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Wednesday, 26 July 2017

Design Patterns - Decorator Pattern

Decorator Pattern

Definition

The Decorator pattern lets you attach additional responsibilities and modify an instance functionality dynamically. Decorators provide a flexible alternative to subclassing for extending functionality, using composition instead of inheritance.

Where to use

•When you want to add responsibilities to individual objects dynamically and transparently, without affecting the original object or other objects.
•When you want to add responsibilities to the object that you might want to change in the future.
•When extension by static subclassing is impractical.

Benefits

•More flexibility than static inheritance.
•Avoids feature-laden classes high up in the hierarchy.
•Simplifies coding because you write a series of classes each targeted at a specific part of the functionality rather than
•coding all behavior into the object.
•Enhances the object's extensibility because you make changes by coding new classes.

Drawbacks/consequences

One thing to keep in mind when implementing the Decorator pattern is that you need to keep the component interface simple. You want to avoid making the component interface overly complex, because a complex interface will make it that much harder to get each decorator right. Another potential drawback of the Decorator pattern is the performance overhead associated with a long chain of decorators.

Decorator Pattern Class Diagram


Decorator Pattern Example


package com.designpattern.decorator;
public interface Logger {
public void log(String msg);
}
package com.designpattern.decorator;
public class LoggerDecorator implements Logger {
Logger logger;
public LoggerDecorator(Logger logger) {
super();
this.logger = logger;
}
public void log(String msg) {
logger.log(msg);
}
}

package com.designpattern.decorator;
public class ConsoleLogger implements Logger {
public void log(String msg) {
System.out.println("Detta ska skrivas till consolen! "+
msg);
}
}
package com.designpattern.decorator;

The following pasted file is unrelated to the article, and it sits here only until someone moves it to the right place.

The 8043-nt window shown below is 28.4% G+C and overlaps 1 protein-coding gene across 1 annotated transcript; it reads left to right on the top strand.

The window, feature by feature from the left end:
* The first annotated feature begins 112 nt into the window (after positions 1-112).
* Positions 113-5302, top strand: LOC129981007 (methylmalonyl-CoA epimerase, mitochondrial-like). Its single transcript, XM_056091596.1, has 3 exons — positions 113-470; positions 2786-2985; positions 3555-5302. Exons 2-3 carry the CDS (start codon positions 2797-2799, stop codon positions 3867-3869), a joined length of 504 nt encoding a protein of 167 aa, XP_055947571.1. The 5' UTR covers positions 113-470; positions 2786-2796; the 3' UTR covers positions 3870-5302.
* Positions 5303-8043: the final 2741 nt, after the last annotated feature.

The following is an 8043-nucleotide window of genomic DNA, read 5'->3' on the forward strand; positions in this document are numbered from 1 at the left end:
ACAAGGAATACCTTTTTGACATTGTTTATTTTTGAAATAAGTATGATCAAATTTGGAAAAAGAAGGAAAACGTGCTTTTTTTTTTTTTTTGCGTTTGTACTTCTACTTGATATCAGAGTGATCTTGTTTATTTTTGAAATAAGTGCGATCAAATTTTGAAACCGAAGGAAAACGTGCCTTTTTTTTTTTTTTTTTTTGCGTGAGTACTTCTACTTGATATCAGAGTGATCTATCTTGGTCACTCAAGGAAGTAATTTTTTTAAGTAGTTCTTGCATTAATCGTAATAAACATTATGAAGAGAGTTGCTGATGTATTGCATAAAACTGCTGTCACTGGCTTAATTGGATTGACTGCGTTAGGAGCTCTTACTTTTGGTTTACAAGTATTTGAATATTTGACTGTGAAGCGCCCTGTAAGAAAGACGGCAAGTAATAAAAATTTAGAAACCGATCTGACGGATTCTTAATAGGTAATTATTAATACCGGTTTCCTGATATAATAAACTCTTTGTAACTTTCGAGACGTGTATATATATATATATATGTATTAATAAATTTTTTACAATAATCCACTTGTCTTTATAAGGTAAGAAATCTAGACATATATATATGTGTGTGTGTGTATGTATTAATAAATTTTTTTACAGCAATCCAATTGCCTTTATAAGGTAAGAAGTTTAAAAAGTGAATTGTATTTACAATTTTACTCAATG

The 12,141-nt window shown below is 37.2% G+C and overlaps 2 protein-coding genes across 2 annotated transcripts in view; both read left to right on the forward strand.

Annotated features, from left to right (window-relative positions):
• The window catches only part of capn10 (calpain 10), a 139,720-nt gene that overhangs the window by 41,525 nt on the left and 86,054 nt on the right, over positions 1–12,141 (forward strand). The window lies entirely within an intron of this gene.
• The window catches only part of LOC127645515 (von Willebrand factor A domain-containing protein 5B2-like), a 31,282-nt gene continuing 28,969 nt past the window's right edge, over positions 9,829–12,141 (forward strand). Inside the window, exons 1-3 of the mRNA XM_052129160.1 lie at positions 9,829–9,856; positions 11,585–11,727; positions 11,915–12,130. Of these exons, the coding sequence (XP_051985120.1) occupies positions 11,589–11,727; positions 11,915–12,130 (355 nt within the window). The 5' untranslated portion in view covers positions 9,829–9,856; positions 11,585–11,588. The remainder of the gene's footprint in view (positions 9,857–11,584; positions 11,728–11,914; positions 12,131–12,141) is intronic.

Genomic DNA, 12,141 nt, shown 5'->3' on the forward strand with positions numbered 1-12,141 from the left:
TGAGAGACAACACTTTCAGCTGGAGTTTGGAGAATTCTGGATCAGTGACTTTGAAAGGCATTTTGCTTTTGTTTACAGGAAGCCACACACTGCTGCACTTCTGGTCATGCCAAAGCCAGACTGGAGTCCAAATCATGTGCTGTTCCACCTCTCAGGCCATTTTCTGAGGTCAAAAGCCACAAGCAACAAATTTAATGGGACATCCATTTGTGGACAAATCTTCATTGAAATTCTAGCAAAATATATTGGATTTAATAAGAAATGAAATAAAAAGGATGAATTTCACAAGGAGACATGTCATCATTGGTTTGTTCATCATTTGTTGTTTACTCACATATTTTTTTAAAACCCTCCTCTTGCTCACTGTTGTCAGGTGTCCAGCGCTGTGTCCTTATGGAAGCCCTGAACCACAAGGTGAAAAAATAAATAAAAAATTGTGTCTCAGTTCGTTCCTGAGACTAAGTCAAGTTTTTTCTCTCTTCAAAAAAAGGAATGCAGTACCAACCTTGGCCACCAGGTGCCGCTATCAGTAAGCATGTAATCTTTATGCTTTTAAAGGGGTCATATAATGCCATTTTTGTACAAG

public class EncryptLogger extends LoggerDecorator {
public EncryptLogger(Logger logger) {
super(logger);
}
public void log(String msg) {
msg = encrypt(msg);
logger.log(msg);
}
private String encrypt(String msg) {
msg = msg.substring(msg.length()-1) + msg.substring(0,
msg.length() -1);
return msg;
}
}
package com.designpattern.decorator;
public class HTMLLogger extends LoggerDecorator {
public HTMLLogger(Logger logger) {
super(logger);
}
public void log(String msg) {
msg = makeHTML(msg);
logger.log(msg);
}
private String makeHTML(String msg) {
msg = "" + "" + msg + "" +
"";
return msg;
}
}
package com.designpattern.decorator;
public class LoggerFactory {
public static final String TYPE_CONSOL_LOGGER = "console";
public static final String TYPE_FILE_LOGGER = "file";
public Logger getLogger(String type) {
if(TYPE_CONSOL_LOGGER.equals(type)) {
return new ConsoleLogger();
} else {
return new FileLogger();
}
}
}

package com.designpattern.decorator;
public class DecoratorClient {
public static void main(String[] args) {
LoggerFactory factory = new LoggerFactory();
Logger logger =
factory.getLogger(LoggerFactory.TYPE_FILE_LOGGER);
HTMLLogger htmlLogger = new HTMLLogger(logger);
htmlLogger.log("A message to log");
EncryptLogger encryptLogger = new EncryptLogger(logger);
encryptLogger.log("A message to log");
}
}
When DecoratorClient is executed the result is:
c:>Detta ska skrivas till en fil! <html><body><b>A message to
log</b></body></html>
c:>Detta ska skrivas till en fil! gA message to log

Annamalai Thangaraj

Annamalai is working as Technical Lead in Leading Telecom company with 5+ years experience in Identity and Access Management , Telecom and Networks, BigData, Java, Spring, Struts, Hibernate, AngularJS, and Enterprise Web Application Development.

Website: Java Tutorials Corner

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Item Reviewed: Design Patterns - Decorator Pattern Rating: 5 Reviewed By: Annamalai Thangaraj